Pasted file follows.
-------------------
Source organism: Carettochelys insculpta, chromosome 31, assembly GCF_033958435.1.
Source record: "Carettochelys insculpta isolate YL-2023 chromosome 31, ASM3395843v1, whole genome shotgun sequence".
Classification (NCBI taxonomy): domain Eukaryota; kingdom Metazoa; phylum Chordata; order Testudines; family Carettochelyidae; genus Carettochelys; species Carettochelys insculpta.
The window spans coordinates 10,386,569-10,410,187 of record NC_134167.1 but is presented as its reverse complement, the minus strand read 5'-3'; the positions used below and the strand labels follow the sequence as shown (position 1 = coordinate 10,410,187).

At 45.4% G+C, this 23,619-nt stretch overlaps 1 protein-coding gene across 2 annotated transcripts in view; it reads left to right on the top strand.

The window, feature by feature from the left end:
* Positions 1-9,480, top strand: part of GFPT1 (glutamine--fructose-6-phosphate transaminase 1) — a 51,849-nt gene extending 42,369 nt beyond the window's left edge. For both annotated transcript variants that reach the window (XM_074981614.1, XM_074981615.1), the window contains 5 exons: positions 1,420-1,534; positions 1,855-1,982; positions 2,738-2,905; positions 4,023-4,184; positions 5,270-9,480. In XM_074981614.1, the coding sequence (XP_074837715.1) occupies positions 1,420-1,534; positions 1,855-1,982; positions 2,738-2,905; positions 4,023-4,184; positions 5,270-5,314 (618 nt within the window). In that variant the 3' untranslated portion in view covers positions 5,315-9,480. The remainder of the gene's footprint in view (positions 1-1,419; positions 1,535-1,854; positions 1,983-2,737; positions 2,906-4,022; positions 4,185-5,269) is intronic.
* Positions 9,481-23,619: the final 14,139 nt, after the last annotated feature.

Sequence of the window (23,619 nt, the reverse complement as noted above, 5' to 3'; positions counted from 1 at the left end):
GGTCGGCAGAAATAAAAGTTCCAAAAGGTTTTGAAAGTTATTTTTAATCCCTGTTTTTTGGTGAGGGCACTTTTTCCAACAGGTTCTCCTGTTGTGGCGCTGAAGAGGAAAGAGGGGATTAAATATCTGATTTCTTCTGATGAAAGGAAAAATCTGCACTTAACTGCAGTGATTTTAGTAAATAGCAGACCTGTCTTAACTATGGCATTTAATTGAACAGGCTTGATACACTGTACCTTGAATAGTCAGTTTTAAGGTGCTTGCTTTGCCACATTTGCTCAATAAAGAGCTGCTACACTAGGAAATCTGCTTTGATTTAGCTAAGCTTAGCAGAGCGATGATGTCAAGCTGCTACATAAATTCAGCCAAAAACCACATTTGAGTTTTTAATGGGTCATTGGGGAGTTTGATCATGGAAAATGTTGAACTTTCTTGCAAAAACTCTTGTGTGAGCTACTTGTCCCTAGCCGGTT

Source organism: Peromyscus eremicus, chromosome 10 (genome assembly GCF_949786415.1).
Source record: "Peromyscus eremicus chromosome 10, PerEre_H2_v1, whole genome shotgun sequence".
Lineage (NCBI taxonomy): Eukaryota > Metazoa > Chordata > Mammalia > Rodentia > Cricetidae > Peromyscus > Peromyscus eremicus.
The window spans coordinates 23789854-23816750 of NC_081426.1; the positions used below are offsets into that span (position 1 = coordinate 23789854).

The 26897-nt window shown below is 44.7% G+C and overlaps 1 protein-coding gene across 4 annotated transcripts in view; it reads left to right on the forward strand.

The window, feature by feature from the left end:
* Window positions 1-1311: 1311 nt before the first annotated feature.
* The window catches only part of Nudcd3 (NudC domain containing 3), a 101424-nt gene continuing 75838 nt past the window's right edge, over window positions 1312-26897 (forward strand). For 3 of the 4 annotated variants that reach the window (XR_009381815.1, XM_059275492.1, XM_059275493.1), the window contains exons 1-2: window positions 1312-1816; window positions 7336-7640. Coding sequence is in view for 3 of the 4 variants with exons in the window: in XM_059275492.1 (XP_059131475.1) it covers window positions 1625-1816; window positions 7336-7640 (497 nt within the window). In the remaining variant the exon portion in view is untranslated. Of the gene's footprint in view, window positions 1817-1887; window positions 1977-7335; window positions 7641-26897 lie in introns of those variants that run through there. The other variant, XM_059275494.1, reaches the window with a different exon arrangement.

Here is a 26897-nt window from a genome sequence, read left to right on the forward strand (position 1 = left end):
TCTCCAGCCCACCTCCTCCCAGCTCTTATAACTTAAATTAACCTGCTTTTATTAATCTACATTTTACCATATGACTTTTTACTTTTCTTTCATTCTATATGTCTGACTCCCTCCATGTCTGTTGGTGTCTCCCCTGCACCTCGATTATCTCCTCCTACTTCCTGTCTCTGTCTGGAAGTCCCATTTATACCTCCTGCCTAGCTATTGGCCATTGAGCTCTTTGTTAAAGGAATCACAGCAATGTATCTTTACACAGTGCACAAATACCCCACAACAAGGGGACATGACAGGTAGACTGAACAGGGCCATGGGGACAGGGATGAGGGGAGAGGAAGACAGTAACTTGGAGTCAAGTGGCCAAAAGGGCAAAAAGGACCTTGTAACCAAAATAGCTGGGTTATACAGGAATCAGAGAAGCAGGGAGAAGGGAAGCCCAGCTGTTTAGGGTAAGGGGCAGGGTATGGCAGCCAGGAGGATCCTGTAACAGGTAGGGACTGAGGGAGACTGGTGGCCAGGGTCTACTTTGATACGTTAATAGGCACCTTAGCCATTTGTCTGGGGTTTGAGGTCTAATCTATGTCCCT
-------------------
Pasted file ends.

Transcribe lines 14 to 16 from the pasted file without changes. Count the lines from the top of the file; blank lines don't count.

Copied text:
The window spans coordinates 23789854-23816750 of NC_081426.1; the positions used below are offsets into that span (position 1 = coordinate 23789854).

The 26897-nt window shown below is 44.7% G+C and overlaps 1 protein-coding gene across 4 annotated transcripts in view; it reads left to right on the forward strand.

The window, feature by feature from the left end: